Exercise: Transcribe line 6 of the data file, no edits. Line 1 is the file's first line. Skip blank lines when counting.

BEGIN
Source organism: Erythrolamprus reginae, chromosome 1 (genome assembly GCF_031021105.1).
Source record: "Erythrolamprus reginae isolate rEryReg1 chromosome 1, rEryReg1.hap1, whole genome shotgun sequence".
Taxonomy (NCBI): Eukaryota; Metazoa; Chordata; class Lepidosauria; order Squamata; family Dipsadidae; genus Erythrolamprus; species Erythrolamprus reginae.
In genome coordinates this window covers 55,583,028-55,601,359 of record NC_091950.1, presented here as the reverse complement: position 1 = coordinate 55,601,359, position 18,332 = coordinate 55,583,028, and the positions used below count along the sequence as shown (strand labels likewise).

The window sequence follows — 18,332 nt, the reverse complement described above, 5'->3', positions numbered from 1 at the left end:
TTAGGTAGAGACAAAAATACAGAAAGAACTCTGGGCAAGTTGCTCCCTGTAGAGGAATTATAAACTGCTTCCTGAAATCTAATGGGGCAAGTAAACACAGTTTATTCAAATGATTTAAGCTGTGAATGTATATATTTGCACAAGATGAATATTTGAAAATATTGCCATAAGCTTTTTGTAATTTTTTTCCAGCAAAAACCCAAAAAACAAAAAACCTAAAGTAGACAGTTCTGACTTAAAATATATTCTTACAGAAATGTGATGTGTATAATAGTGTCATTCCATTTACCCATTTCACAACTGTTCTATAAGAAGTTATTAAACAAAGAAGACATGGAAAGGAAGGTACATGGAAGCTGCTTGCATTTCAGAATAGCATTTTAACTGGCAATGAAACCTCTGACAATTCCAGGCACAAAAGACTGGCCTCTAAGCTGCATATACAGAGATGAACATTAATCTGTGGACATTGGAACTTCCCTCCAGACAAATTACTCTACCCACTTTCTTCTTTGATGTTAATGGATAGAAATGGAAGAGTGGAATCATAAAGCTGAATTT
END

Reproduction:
TTAGGTAGAGACAAAAATACAGAAAGAACTCTGGGCAAGTTGCTCCCTGTAGAGGAATTATAAACTGCTTCCTGAAATCTAATGGGGCAAGTAAACACAGTTTATTCAAATGATTTAAGCTGTGAATGTATATATTTGCACAAGATGAATATTTGAAAATATTGCCATAAGCTTTTTGTAATTTTTTTCCAGCAAAAACCCAAAAAACAAAAAACCTAAAGTAGACAGTTCTGACTTAAAATATATTCTTACAGAAATGTGATGTGTATAATAGTGTCATTCCATTTACCCATTTCACAACTGTTCTATAAGAAGTTATTAAACAAAGAAGACATGGAAAGGAAGGTACATGGAAGCTGCTTGCATTTCAGAATAGCATTTTAACTGGCAATGAAACCTCTGACAATTCCAGGCACAAAAGACTGGCCTCTAAGCTGCATATACAGAGATGAACATTAATCTGTGGACATTGGAACTTCCCTCCAGACAAATTACTCTACCCACTTTCTTCTTTGATGTTAATGGATAGAAATGGAAGAGTGGAATCATAAAGCTGAATTT